It’s also worth noting that even though neither of the current versions of PocketBible for Windows (Windows Desktop or Windows Store versions) support Journal notes or renaming highlight colors (features of the Advanced Feature Set in PocketBible for iOS, Android, and Mac OS), the new version already supports those features. Or rather, the underlying support is there; there’s just no user interface to invoke it.

Until next time, thank you so much for your financial support, prayers, and words of encouragement for this project. We welcome your feedback and suggestions.

Frequently Asked Questions

What will be the effect of the Windows project on work being done on other platforms?

According to comments on a recent customer survey we did, some of you have expressed concern that our attention to the Windows project will take away from work on other platforms. I want to reassure you this is not the case. In fact, the very purpose of the crowd-funding campaign was to allow us to add staff for the Windows project in order to minimize the impact on other platforms. You may not realize it, but you’ve already seen the results — we shipped a new version of PocketBible for iOS coincident with the release of iOS 14, which introduced a number of major new features for PocketBible on that platform, all while work on PocketBible for Windows continued unabated.

When will I get my rewards?

When you get your rewards depends on what type of rewards you are entitled to.

Physical Rewards: Three contributors were entitled to some special rewards (a 1903 KJV New Testament and two framed, first-edition KJV pages from 1611). These were mailed within a week of the end of the fund-raising campaign.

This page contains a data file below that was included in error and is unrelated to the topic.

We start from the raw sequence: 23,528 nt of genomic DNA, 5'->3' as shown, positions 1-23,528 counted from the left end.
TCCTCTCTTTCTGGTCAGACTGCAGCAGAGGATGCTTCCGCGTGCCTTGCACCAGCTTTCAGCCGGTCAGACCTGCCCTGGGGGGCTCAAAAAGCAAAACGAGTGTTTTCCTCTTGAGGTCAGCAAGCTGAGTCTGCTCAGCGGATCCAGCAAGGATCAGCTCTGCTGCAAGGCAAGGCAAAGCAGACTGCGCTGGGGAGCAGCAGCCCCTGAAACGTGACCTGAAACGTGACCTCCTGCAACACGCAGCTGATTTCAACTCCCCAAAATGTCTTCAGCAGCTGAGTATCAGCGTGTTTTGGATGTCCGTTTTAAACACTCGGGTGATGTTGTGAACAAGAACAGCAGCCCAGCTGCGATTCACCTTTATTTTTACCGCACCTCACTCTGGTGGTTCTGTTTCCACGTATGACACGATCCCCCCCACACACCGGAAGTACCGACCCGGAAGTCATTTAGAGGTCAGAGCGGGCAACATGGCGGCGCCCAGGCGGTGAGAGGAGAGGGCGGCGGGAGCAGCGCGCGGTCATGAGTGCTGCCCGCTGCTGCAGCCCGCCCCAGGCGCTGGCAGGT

2021 PocketBible Library Collections: Contributors at the $60, $120, $240, and $360 levels will get the 2021 Bronze, Silver, Gold, and Platinum Edition PocketBible Library collections, respectively, when those products are released near the end of the year.

Special Diamond-Level Library Collections: Contributors at levels $720 and above will get the special collection we’re putting together just for those contributors. It will be released either at the same time as the regular 2021 Bronze, Silver, Gold, and Platinum collections are released, or shortly thereafter. We’re aiming for having all of the collections distributed by the end of the year.

Advanced Feature Set Subscriptions: Some contribution levels included multiple years of either the AFS for the new Windows app or for all platforms. Those will be distributed when the new app ships. We haven’t announced a specific ship date but are aiming for late summer, 2021. Obviously, those who are entitled to a mention in the in-app credits will see that when the app ships.

Wait… Isn’t that a Mac in the picture?

Yup.

9 Replies to “PocketBible for Windows Progress Update #1”

  1. I appreciate the update. I agree that the middle/back-end work is definitely where the most complexity tends to reside, but glad you’re making progress all around.